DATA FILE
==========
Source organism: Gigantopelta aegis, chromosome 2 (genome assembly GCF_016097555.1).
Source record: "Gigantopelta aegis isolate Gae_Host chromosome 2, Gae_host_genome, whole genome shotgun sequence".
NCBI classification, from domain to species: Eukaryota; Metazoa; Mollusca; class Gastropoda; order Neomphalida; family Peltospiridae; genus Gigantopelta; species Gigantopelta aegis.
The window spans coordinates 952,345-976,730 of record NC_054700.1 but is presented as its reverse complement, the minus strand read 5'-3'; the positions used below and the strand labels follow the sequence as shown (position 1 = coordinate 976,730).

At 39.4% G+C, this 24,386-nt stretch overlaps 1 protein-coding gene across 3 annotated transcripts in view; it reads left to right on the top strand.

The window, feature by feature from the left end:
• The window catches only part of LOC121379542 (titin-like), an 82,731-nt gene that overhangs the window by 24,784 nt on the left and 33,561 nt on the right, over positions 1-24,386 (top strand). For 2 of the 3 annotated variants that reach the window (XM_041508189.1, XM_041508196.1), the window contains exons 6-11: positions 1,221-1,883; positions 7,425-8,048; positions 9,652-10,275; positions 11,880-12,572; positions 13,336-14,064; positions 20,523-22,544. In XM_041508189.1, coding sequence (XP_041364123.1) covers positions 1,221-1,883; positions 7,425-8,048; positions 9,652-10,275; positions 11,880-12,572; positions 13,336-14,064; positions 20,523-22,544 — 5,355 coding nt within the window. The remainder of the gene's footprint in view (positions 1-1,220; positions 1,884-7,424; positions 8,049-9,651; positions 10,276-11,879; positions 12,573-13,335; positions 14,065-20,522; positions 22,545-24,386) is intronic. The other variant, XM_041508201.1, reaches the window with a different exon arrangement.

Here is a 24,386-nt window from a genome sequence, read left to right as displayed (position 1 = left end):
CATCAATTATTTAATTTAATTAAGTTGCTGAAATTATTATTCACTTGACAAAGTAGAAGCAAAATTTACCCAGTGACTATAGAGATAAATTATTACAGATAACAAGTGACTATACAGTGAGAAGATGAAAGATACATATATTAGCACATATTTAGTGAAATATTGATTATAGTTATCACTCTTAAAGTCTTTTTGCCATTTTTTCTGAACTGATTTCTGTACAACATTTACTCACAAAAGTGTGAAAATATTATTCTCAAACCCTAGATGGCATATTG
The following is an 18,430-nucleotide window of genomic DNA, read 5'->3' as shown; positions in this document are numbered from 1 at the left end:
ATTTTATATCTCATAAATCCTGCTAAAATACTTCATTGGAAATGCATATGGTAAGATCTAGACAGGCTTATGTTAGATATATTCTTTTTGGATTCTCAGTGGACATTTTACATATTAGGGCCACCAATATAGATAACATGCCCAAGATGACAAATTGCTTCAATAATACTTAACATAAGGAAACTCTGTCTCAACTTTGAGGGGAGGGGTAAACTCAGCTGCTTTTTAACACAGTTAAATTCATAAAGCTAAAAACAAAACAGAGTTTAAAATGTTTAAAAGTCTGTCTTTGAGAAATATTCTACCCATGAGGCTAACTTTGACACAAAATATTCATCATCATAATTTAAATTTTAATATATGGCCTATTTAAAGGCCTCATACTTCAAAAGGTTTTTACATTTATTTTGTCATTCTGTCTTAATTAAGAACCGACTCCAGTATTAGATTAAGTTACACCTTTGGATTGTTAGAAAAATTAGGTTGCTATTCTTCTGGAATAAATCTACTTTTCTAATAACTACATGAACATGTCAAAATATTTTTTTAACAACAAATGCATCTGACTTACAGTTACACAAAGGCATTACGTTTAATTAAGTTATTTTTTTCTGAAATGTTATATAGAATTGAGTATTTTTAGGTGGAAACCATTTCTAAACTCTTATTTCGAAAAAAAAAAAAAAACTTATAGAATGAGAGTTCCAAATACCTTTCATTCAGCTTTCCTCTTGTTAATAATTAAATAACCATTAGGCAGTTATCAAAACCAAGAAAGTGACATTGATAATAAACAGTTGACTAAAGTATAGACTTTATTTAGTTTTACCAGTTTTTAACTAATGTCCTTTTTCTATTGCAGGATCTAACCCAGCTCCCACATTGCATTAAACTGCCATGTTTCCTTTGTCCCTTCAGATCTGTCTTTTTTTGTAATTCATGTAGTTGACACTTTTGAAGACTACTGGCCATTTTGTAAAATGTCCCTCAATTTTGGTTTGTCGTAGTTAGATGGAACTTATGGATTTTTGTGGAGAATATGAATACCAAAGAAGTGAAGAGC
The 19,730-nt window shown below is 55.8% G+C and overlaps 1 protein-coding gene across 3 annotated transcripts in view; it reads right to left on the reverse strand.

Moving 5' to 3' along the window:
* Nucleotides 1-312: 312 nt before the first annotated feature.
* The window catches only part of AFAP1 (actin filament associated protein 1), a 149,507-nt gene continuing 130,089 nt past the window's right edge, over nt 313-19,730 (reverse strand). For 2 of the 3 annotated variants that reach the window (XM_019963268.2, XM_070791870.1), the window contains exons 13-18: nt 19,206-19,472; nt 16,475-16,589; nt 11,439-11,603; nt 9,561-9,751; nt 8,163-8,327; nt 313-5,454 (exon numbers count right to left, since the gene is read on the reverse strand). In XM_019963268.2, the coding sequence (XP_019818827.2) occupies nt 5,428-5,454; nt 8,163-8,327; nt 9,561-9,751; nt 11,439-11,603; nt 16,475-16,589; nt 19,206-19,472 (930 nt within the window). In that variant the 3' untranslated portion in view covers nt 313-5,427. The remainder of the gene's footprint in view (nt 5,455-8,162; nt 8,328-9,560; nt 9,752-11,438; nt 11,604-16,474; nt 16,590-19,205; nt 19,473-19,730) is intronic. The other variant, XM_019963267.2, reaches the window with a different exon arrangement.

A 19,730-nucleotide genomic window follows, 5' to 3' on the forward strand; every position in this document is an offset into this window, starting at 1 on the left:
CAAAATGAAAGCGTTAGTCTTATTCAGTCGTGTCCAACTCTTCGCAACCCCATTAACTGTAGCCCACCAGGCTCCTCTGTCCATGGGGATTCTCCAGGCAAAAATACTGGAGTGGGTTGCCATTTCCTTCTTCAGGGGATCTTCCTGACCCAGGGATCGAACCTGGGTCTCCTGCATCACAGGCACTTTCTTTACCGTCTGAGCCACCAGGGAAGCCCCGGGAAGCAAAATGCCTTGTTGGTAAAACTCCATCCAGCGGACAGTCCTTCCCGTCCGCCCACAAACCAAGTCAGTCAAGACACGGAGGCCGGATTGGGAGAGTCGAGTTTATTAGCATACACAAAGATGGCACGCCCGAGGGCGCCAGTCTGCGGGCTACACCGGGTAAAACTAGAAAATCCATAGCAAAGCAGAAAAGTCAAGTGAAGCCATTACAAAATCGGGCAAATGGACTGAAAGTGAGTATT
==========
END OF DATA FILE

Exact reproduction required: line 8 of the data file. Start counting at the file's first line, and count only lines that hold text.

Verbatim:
Here is a 24,386-nt window from a genome sequence, read left to right as displayed (position 1 = left end):